by NILE GARDINER
Joe Biden’s speech to the United Nations this week was a sad moment for the United States on the world stage. The president’s address fell flat, generating little applause, and was met largely with muted silence. The leader of the free world looked tired and uninspired, mouthing platitudes that came across as empty, hypocritical and at times delusional.
In the wake of the monumental Afghanistan disaster and its huge global fallout, Biden has a huge credibility problem that will be impossible to fix during his presidency.
After just eight months in office, Biden already looks like a lame duck, his administration beset by a massive southern border crisis of its own making, out-of-control government spending with a national debt approaching a staggering $30 trillion, a worsening Covid pandemic, and a foreign policy disaster of epic proportions in south Asia. The only thing Biden has going for him is his vice president, Kamala Harris, comes across as even more incompetent and unpopular than he is.
In nearly 20 years in Washington, I have watched countless UN addresses broadcast live on American television screens, from four different presidents. Biden’s was quite possibly the worst in terms of sheer hypocrisy and a complete lack of substance. I suspect America’s enemies were delighted by Biden’s remarks, and US allies were mightily unimpressed.
This was a cowardly speech designed not to offend the adversaries of the free world. Biden made no direct mention of China or Russia, the United States’ two biggest opponents, and no specific reference to Islamist terrorism. He made no attempt to hold Beijing’s Communist rulers to account over the Uighur genocide or its lack of transparency and cooperation over the origins of Covid-19.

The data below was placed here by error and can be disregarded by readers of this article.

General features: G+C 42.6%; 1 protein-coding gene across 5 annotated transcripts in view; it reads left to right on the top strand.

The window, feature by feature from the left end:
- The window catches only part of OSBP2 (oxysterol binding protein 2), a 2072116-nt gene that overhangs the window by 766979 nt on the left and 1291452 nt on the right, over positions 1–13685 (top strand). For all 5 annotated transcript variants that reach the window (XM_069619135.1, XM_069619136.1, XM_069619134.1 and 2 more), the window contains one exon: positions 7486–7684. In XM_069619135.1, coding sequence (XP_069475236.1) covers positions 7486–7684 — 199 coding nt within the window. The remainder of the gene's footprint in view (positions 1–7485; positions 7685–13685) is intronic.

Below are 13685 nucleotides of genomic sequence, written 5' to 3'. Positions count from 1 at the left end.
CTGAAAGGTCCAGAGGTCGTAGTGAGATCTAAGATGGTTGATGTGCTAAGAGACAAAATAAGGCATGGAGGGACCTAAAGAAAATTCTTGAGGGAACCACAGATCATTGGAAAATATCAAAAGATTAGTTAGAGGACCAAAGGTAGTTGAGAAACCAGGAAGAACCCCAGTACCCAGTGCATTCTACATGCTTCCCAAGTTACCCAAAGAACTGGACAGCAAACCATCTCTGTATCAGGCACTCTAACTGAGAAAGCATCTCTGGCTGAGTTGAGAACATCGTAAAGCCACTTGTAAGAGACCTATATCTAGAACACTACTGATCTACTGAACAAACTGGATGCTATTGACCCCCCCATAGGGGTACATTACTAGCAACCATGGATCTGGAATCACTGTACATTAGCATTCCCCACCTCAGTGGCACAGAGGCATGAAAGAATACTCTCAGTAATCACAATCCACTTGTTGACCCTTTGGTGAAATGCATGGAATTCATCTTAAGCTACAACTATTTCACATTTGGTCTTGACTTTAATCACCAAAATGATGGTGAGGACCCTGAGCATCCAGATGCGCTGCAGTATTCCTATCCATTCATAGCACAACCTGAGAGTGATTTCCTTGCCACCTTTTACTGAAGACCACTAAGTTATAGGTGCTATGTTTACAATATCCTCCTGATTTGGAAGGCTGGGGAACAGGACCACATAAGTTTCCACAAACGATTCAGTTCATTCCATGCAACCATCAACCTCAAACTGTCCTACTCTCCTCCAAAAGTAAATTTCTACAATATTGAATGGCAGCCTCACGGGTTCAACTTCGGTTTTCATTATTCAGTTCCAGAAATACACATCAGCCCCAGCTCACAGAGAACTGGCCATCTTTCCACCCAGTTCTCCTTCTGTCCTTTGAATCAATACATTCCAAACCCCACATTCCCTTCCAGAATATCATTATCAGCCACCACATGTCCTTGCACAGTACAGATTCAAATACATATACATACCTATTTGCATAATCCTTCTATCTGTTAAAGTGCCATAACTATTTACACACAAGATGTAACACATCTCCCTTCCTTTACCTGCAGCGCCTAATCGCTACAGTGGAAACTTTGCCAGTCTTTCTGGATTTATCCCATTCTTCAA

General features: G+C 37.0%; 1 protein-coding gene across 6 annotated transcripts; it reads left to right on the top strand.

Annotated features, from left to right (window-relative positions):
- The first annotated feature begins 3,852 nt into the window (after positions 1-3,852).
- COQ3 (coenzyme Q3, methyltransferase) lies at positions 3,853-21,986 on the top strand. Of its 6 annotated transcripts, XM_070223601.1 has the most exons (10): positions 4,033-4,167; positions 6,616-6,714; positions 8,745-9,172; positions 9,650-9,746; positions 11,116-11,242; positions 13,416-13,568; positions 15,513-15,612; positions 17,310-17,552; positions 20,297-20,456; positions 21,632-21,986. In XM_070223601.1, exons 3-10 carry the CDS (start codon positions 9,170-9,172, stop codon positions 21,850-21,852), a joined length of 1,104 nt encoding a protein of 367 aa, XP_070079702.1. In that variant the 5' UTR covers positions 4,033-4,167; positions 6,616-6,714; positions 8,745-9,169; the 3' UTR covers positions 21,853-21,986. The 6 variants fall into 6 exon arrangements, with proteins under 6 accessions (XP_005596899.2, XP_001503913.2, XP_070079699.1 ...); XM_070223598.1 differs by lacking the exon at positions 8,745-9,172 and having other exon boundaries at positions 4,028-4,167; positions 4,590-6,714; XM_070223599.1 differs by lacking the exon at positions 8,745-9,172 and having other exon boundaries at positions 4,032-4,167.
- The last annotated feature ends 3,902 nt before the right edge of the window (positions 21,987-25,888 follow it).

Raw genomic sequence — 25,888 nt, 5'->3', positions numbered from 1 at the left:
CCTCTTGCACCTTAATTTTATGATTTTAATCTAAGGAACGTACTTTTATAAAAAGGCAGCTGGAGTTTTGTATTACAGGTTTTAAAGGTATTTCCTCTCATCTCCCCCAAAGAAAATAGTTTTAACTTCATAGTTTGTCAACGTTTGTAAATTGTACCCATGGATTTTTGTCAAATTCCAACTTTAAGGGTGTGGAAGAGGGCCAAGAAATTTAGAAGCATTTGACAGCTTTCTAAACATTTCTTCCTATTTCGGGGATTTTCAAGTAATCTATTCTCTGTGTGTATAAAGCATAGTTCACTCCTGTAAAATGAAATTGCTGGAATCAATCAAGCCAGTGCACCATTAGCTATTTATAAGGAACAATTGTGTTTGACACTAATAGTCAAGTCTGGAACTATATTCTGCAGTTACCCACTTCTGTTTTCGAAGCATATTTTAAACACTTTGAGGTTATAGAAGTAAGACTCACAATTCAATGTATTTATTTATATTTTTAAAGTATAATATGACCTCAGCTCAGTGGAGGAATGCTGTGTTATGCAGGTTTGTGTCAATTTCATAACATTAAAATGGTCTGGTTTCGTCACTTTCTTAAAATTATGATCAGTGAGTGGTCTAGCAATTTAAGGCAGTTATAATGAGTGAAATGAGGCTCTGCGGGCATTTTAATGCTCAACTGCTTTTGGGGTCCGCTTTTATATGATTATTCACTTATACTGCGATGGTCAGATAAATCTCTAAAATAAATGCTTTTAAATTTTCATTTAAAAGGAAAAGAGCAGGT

At the United Nations, the president of the most powerful nation on earth was reduced to selling a slick PR slogan, “the Build Back Better World,” the sort of marketing concept that might once have sounded chic in a Coca-Cola commercial from the 1970s.
In the wake of the disastrous Afghanistan withdrawal, and the handover of 38 million Afghans to the murderous and barbaric Taliban, Biden’s words came across as empty and frankly ridiculous. His lofty sentiments will be no comfort to the millions of Afghan women now sentenced to a life of servitude under an Islamist dictatorship that cares nothing for the “democratic values” or “freedom, equality, opportunity and a belief in the universal rights of all people” that Biden boasted about advancing in his speech.
Nor will his hollow claims about “rebuilding our alliances, revitalizing our partnerships, and recognizing they’re essential and central to America’s enduring security and prosperity” carry much weight outside of the Oval Office. At the UN, Biden paid lip service to the North Atlantic Treaty Organization, and “reaffirmed our sacred NATO Alliance 5 commitment.” But the damage Biden’s foreign policy will do to the NATO alliance is massive. America’s transatlantic partners have been horrified by Biden’s actions over Afghanistan, and many feel betrayed by the White House. There is a growing perception on the world stage that the Biden administration will abandon America’s allies at the drop of a hat.
Senior officials I have spoken to in both the UK and continental Europe fear the damage the Biden presidency is inflicting on the transatlantic alliance will be long-lasting and possibly irreparable unless the next US administration takes a dramatically different approach. They believe that the next three and a half years of the Biden era could be the most dangerous moment for the West since World War Two, with the enemies of the free world, from Beijing to Moscow, Pyongyang and Tehran, in addition to an array of Islamist terror movements, ready to test the resolve of a weakened United States.